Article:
Popular Unitary Action Movement

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Movimiento de Acción Popular Unitaria
Popular Unitary Action Movement
Leader Historical Leaders
Jacques Chonchol
Rodrigo Ambrosio
Eduardo Aquevedo
Kalki Glauser
Óscar Guillermo Garretón
Founded Santiago de Chile
May 19, 1969
Split from Christian Democratic Party
Headquarters Santiago de Chile
Ideology Liberation theology
Socialism
Marxism
Democratic socialism
Website
MAPU Memorial Website
Politics of Chile
Political parties
Elections

The Popular Unitary Action Movement or MAPU (Spanish: Movimiento de Acción Popular Unitario) was a small leftist political party in Chile. It was part of the Popular Unity coalition during the government of Salvador Allende. MAPU was repressed during the dictatorship of Augusto Pinochet. In this period, some of its most radical members formed the Movimiento Juvenil Lautaro, whose leaders were political prisoners during the dictatorship and with the return to democracy. Another faction of the former members of the party joined the social democratic Party for Democracy in 1987.

History[edit]

MAPU was first formed as a splinter group of the Christian Democrat Party of Chile on May 19, 1969. At the time, Christian Democrats were in the government and many party members, especially among the youth, became critical of the party's policies that they regarded as pro-American and pro-imperialist. It joined the Unidad Popular coalition of Salvador Allende and participated in his government. The party's ideological line was not clearly defined at first. In fact, the party leaders were encouraged by Allende and Fidel Castro (whom the MAPU delegation met in 1972 when visiting Cuba) not to embrace Marxism officially, since there were such parties in Chile already, and the Unidad Popular coalition wished to claim a Christian Left niche, too (the newly founded Izquierda Cristiana was considered too small).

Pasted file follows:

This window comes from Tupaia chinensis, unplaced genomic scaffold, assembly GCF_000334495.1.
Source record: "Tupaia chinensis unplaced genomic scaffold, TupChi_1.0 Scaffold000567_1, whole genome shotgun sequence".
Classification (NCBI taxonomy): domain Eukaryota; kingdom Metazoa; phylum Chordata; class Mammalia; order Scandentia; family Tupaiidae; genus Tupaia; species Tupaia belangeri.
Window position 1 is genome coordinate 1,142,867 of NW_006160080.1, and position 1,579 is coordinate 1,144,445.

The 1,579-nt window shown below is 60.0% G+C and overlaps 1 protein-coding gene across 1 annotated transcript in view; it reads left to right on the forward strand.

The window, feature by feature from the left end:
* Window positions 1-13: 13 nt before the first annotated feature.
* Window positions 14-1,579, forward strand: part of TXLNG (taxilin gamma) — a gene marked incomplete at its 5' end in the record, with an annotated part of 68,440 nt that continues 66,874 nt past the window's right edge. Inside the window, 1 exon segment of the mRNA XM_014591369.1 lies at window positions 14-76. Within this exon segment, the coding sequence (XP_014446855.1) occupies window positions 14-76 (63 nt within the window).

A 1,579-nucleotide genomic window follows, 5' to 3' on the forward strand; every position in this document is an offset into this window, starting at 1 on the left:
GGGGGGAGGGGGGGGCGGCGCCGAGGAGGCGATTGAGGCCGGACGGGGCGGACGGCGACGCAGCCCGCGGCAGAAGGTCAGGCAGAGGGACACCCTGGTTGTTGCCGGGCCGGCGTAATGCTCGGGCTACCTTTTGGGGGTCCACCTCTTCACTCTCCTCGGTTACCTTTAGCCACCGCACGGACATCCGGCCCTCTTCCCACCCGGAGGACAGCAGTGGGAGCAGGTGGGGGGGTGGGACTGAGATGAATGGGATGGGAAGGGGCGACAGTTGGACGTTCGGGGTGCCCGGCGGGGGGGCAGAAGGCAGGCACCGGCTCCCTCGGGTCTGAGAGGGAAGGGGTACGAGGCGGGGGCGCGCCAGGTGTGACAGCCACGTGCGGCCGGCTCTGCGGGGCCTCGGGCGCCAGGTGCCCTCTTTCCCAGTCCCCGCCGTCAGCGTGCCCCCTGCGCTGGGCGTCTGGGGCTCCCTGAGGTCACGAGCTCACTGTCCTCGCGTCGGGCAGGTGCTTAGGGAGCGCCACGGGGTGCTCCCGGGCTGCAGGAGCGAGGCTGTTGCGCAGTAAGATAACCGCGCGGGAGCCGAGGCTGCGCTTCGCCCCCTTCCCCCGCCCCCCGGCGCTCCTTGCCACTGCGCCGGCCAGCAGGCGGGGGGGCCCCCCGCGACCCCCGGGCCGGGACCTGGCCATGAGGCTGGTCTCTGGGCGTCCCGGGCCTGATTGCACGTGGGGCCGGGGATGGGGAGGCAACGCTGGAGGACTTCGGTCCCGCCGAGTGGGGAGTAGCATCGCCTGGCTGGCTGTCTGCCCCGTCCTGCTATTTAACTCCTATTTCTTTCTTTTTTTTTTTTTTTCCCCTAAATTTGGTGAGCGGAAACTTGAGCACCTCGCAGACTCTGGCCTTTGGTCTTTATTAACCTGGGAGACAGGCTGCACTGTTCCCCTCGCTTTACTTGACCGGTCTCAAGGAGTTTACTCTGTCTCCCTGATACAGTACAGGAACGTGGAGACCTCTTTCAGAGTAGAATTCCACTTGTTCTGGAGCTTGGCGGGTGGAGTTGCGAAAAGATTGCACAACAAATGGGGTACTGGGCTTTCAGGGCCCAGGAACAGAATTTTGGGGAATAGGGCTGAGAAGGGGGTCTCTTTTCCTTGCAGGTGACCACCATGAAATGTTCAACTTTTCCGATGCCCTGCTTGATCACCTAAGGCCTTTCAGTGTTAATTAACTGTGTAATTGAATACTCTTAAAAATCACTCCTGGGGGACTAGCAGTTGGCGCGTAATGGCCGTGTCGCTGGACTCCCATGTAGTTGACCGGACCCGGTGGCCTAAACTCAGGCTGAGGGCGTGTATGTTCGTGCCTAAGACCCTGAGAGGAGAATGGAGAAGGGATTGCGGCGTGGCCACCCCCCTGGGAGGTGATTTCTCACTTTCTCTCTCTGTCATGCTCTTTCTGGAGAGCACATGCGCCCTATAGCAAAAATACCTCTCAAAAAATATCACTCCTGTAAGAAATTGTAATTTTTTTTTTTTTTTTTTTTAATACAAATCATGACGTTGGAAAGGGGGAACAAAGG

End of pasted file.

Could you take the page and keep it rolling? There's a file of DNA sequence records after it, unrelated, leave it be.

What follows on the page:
During the Second Congress of the party, held in 1972, the forces led by Óscar Guillermo Garretón and Eduardo Aquevedo gained prominence. They adhered to Marxism-Leninism, had become more radicalized and oriented themselves towards non-aligned countries. A group of politicians (Chonchol, Rafael Agustín Gumucio, Alberto Jerez y Julio Silva Solar) left to join the Izquierda Cristiana.[1] On 7 March 1973, the MAPU split into two feuding groups: one organization, led by Oscar Guillermo Garretón and Eduardo Aquevedo embraced Marxism-Leninism and militant leftist positions. This group was supported by the Socialist Party, the MIR and the Izquierda Cristiana. The other faction, led by Jaime Gazmuri and Enrique Correa criticized the former for ultraleftism and formed a new party, MAPU Obrero Campesino, that was close to PCCh and followed more moderate tactics.[2] Both groups remained in the Unidad Popular until it was overthrown.

References[edit]

  1. ^ http://www.puntofinal.cl/572/correa.htm
  2. ^ http://www.puntofinal.cl/572/correa.htmref>

External links[edit]